The central limit theorem (CLT) is one of the most useful theorems in statistics. It states that regardless of the population distribution, as long as all the variables are independently and identically distributed (i.i.d.), the sampling distribution of means will approach a normal distribution with mean equal to the population mean as the sampling size increases.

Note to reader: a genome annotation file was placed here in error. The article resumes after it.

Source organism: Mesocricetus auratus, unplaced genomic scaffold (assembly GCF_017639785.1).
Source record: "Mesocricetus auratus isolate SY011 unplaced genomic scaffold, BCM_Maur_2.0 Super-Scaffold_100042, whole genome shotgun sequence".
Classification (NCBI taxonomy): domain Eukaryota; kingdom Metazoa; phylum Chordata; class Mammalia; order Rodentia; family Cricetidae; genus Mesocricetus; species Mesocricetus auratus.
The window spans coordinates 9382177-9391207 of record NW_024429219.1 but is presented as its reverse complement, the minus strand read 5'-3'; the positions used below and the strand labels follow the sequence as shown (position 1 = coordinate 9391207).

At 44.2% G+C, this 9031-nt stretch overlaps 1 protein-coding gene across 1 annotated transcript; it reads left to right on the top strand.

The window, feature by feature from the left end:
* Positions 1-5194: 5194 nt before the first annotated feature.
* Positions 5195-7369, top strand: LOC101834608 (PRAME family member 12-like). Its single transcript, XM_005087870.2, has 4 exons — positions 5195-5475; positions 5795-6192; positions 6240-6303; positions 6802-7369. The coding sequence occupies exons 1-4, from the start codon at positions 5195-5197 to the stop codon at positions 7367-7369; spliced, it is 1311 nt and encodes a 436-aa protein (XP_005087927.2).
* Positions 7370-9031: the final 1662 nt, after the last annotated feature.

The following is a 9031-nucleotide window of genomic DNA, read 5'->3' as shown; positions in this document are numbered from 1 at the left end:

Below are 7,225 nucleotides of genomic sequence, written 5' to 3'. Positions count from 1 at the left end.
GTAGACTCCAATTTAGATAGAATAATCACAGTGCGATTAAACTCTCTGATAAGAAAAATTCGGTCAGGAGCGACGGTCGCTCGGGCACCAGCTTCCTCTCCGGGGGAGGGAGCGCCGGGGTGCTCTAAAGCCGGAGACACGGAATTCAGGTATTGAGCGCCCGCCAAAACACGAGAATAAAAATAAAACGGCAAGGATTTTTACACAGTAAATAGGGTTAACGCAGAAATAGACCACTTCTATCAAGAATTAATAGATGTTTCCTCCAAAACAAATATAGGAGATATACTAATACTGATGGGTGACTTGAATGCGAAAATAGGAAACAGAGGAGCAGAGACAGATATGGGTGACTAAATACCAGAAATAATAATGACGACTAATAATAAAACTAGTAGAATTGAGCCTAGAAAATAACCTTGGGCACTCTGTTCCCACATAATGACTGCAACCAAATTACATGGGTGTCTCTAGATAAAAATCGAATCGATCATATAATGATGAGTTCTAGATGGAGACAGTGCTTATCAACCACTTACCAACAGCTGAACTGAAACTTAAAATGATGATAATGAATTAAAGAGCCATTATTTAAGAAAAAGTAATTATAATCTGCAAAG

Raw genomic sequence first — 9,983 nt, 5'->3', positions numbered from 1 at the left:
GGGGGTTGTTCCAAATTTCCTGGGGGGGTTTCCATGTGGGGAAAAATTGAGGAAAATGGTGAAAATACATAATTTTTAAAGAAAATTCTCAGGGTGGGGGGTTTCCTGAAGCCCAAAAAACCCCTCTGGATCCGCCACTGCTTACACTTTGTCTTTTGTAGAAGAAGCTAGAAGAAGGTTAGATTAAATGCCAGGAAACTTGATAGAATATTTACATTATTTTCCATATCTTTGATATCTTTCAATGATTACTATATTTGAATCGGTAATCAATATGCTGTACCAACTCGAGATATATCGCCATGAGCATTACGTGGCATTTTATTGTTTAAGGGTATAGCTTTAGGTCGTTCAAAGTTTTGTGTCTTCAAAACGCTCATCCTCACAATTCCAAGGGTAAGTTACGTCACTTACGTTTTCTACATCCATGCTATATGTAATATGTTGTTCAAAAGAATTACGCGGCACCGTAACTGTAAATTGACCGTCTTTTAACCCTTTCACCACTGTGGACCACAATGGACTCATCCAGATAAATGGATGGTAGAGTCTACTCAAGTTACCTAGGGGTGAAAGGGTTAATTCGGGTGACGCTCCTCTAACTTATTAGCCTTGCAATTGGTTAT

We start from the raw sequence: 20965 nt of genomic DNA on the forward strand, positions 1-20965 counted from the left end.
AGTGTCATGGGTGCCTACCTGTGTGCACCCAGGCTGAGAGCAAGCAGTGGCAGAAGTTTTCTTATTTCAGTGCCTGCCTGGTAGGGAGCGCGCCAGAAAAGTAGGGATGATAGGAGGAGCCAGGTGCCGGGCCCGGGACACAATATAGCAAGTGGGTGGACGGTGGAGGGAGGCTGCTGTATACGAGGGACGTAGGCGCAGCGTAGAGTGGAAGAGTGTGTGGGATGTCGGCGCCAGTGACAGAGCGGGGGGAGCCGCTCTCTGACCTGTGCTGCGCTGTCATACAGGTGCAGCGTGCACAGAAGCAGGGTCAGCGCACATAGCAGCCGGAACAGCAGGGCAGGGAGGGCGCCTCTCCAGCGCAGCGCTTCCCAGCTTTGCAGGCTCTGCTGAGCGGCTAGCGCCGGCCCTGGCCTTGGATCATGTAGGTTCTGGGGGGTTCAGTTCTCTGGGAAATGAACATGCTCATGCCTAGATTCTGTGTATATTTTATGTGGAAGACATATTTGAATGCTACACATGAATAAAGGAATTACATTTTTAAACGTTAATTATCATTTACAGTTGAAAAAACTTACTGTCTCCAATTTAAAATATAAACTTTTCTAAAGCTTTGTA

Consider the population of Canada and imagine that you would like to find out what the mean height is. You start by taking a sample of size N and take the mean of that sample. But, this does not guarantee at all, that this will be the same as the population's mean. Now imagine that you continue to take more random samples of size N and find their means. Plotting all those means will give you a sampling distribution of means. The CLT states that this sampling distribution will approach a normal distribution as N grows large. Furthermore the mean of this sampling distribution will be approximately equal to the population mean as well. The sampling distribution variance will be approximately the population variance divided by N. The sampling standard deviation will be the square root of that. The central limit theorem evidently gives the ability to solve for the population mean with more accuracy than using one sample.

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